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Yale faculty agree it has no real political diversity

‘Basically all that diversity means here is skin color’

What happens when a university prioritizes every kind of diversity except in thought?

You get Yale University, where it’s not just the exceedingly few right-of-center professors who are faulting the school for woefully underrepresenting non-leftist viewpoints in faculty hires.

The Yale Daily News has a feature on the perspectives of right-leaning faculty such as David Gelernter (above), but other professors also gave their two cents to The Wall Street Journal in response.

When Gelernter, a renowned computer scientist (in)famous for his skepticism of Darwinian evolutionary theory, estimated the rate of faculty political diversity was “0%,” another faculty member told the Journal “I agree with the calculation”:

A third Yale faculty member, a self-described liberal, says the faculty is “moving further to the left” and has become increasingly intolerant of conservative viewpoints. This faculty member, who also requests anonymity, says that some faculty bias is subconscious: “They think people who agree with them are smarter than people who disagree with them.” This professor adds: “Universities are moving away from the search for truth” in favor of a search for “social justice.”

The Journal compares the criticisms to the “conversation-killing” warnings issued by Anthony Kronman, the former dean of Yale Law School and recent guest author for The College Fix.

MORE: How the assault on American excellence threatens our democracy

“Yale talks a lot of diversity, but basically all that diversity means here is skin color,” history professor Carlos Eire, a Cuban emigre, told the News.  “The liberal point of view is taken to be objective — not an opinion, not a set of beliefs”:

Eire said his political beliefs are the source of faculty whispers, which he said can prevent open dialogue and contribute to a culture of silence. In turn, this leads to alienation that Eire said also weeds out conservative graduate students, resulting in a faculty hiring pool filled with liberal-leaning professors.

It was actually easier to be an open conservative at Yale in the 1990s, according to English professor Mark Oppenheimer, who was an undergraduate then. He thinks “the social cost that one would pay for having certain conservative views is very strong” on campus today, resulting in “a form of censorship” because people don’t want to be socially marginalized.

The News did a survey two years ago that has probably not changed much: three in four Yale faculty self-identified as liberal, 7 percent expressed “conservative leanings,” and “nearly” all opposed the Trump administration.

Yale leaders have not always used their words carefully in explaining the heavy political tilt on campus. The dean of its undergraduate college, Jonathan Holloway, said conservative students might feel unwelcome on campus because they say “stupid” things. (He’s now provost at Northwestern.)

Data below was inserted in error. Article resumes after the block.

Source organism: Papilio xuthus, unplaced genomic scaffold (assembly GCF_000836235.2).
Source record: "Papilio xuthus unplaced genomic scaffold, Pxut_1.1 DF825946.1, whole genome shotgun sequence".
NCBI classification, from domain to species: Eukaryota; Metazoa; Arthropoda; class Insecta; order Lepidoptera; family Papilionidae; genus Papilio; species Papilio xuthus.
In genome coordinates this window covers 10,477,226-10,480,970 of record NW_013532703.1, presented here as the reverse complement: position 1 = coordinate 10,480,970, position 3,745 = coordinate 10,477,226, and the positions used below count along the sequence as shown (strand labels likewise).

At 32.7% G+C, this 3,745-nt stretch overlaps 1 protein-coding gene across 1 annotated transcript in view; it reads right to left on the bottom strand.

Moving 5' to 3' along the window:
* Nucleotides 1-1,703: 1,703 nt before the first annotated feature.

MORE: Famed computer scientist quits believing Darwin’s theories

President Peter Salovey is intent on overcoming Yale’s reputation for ideological monoculture, telling the News the university is “actively seeking to recruit scholars from a range of backgrounds with different perspectives.”

But he’s not looking for right-leaning faculty per se:

According to Salovey, looking for faculty members from different geographical areas and “off the beaten path” universities are some examples of hiring strategies that result in more intellectual diversity. He added that while the Provost’s office oversees hiring ethics and legality, specific departments select candidates, conduct interviews and speak to references.

Salovey said looking for candidates with “unusual” or “iconoclastic” views is one general strategy that can be used in hiring without “relying on a political litmus test.”

He also suggests resurrecting an approach he tried five years ago with a “very hardcore libertarian”: professors with diametrically opposed views co-teaching seminars together. The benefit of the approach was that students “became increasingly comfortable disagreeing with each other” as they saw two opposites having civil disagreements.

Gelernter asks the News why instead of these indirect half-measures, Yale doesn’t just “hire them all” – the right-leaning academics who have “interesting things to say, at any rate.” It has the money to do so, and it would make Yale “the one intellectually serious elite university in the country.”

It would certainly embolden students from the center to the right to speak their views a little more freely. But that’s probably what Yale fears – more open disagreement that leads to more “shrieking girl” moments where petulant snowflakes have public meltdowns.

MORE: Conservative Yale students feel unwelcome for saying ‘stupid’ things?

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About the Author
Associate Editor
Greg spent several years as a technology policy reporter and editor for Warren Communications News in Washington, D.C., and guest host on C-SPAN’s “The Communicators.” He co-founded the alternative newspaper PUNCH and served as a reporter, editor and columnist for The Falcon at Seattle Pacific University.

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